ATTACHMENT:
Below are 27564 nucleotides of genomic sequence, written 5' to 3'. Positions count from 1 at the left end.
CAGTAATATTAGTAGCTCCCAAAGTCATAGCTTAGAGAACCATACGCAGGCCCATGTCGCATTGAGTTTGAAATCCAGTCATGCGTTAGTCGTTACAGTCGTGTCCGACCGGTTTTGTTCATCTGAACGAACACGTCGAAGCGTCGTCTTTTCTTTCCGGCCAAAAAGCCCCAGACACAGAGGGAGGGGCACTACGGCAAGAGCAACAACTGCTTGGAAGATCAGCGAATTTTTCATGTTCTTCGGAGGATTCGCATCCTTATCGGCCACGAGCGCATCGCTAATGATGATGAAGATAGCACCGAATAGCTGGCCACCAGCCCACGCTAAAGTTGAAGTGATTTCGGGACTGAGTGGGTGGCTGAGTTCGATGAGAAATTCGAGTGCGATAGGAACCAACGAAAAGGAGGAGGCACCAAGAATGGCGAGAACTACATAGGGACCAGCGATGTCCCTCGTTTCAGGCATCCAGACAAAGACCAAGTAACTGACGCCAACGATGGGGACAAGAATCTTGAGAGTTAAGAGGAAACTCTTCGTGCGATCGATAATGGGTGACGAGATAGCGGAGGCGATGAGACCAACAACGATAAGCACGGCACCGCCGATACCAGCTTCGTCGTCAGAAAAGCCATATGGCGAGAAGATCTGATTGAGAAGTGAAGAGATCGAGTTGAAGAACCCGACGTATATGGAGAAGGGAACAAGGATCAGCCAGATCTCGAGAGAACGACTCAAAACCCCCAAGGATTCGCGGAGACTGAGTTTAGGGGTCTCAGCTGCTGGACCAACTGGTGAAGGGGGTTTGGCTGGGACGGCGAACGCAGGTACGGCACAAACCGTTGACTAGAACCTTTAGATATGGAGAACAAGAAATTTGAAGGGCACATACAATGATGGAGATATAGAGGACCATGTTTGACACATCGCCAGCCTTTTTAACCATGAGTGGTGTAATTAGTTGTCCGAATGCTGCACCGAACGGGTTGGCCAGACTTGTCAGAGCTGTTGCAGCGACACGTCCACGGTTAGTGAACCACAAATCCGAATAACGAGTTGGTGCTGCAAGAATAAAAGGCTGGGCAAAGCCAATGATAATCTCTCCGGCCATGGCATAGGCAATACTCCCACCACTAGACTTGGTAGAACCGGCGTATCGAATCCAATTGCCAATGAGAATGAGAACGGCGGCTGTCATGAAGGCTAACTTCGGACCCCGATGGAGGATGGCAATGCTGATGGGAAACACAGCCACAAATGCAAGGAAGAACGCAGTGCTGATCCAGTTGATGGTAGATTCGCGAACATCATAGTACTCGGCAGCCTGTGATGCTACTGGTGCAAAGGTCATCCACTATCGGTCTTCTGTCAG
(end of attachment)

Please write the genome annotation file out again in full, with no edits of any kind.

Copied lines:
Below are 27564 nucleotides of genomic sequence, written 5' to 3'. Positions count from 1 at the left end.
CAGTAATATTAGTAGCTCCCAAAGTCATAGCTTAGAGAACCATACGCAGGCCCATGTCGCATTGAGTTTGAAATCCAGTCATGCGTTAGTCGTTACAGTCGTGTCCGACCGGTTTTGTTCATCTGAACGAACACGTCGAAGCGTCGTCTTTTCTTTCCGGCCAAAAAGCCCCAGACACAGAGGGAGGGGCACTACGGCAAGAGCAACAACTGCTTGGAAGATCAGCGAATTTTTCATGTTCTTCGGAGGATTCGCATCCTTATCGGCCACGAGCGCATCGCTAATGATGATGAAGATAGCACCGAATAGCTGGCCACCAGCCCACGCTAAAGTTGAAGTGATTTCGGGACTGAGTGGGTGGCTGAGTTCGATGAGAAATTCGAGTGCGATAGGAACCAACGAAAAGGAGGAGGCACCAAGAATGGCGAGAACTACATAGGGACCAGCGATGTCCCTCGTTTCAGGCATCCAGACAAAGACCAAGTAACTGACGCCAACGATGGGGACAAGAATCTTGAGAGTTAAGAGGAAACTCTTCGTGCGATCGATAATGGGTGACGAGATAGCGGAGGCGATGAGACCAACAACGATAAGCACGGCACCGCCGATACCAGCTTCGTCGTCAGAAAAGCCATATGGCGAGAAGATCTGATTGAGAAGTGAAGAGATCGAGTTGAAGAACCCGACGTATATGGAGAAGGGAACAAGGATCAGCCAGATCTCGAGAGAACGACTCAAAACCCCCAAGGATTCGCGGAGACTGAGTTTAGGGGTCTCAGCTGCTGGACCAACTGGTGAAGGGGGTTTGGCTGGGACGGCGAACGCAGGTACGGCACAAACCGTTGACTAGAACCTTTAGATATGGAGAACAAGAAATTTGAAGGGCACATACAATGATGGAGATATAGAGGACCATGTTTGACACATCGCCAGCCTTTTTAACCATGAGTGGTGTAATTAGTTGTCCGAATGCTGCACCGAACGGGTTGGCCAGACTTGTCAGAGCTGTTGCAGCGACACGTCCACGGTTAGTGAACCACAAATCCGAATAACGAGTTGGTGCTGCAAGAATAAAAGGCTGGGCAAAGCCAATGATAATCTCTCCGGCCATGGCATAGGCAATACTCCCACCACTAGACTTGGTAGAACCGGCGTATCGAATCCAATTGCCAATGAGAATGAGAACGGCGGCTGTCATGAAGGCTAACTTCGGACCCCGATGGAGGATGGCAATGCTGATGGGAAACACAGCCACAAATGCAAGGAAGAACGCAGTGCTGATCCAGTTGATGGTAGATTCGCGAACATCATAGTACTCGGCAGCCTGTGATGCTACTGGTGCAAAGGTCATCCACTATCGGTCTTCTGTCAG